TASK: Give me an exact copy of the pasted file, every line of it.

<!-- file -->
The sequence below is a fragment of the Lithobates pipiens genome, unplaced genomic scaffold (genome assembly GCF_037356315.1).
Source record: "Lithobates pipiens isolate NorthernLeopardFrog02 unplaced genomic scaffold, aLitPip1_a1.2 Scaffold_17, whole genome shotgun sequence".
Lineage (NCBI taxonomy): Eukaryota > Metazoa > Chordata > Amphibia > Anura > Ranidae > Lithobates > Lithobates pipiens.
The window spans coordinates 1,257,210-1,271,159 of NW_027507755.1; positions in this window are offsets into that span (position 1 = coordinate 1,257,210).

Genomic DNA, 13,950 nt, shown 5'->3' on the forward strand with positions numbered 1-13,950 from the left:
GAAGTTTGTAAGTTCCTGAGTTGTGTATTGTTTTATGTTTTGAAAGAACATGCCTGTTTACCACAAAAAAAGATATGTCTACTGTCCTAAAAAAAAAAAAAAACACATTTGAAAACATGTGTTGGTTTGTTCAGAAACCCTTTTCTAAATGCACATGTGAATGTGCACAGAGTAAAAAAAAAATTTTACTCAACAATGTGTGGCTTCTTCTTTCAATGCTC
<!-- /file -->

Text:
The sequence below is a fragment of the Lithobates pipiens genome, unplaced genomic scaffold (genome assembly GCF_037356315.1).
Source record: "Lithobates pipiens isolate NorthernLeopardFrog02 unplaced genomic scaffold, aLitPip1_a1.2 Scaffold_17, whole genome shotgun sequence".
Lineage (NCBI taxonomy): Eukaryota > Metazoa > Chordata > Amphibia > Anura > Ranidae > Lithobates > Lithobates pipiens.
The window spans coordinates 1,257,210-1,271,159 of NW_027507755.1; positions in this window are offsets into that span (position 1 = coordinate 1,257,210).

Genomic DNA, 13,950 nt, shown 5'->3' on the forward strand with positions numbered 1-13,950 from the left:
GAAGTTTGTAAGTTCCTGAGTTGTGTATTGTTTTATGTTTTGAAAGAACATGCCTGTTTACCACAAAAAAAGATATGTCTACTGTCCTAAAAAAAAAAAAAAACACATTTGAAAACATGTGTTGGTTTGTTCAGAAACCCTTTTCTAAATGCACATGTGAATGTGCACAGAGTAAAAAAAAAATTTTACTCAACAATGTGTGGCTTCTTCTTTCAATGCTC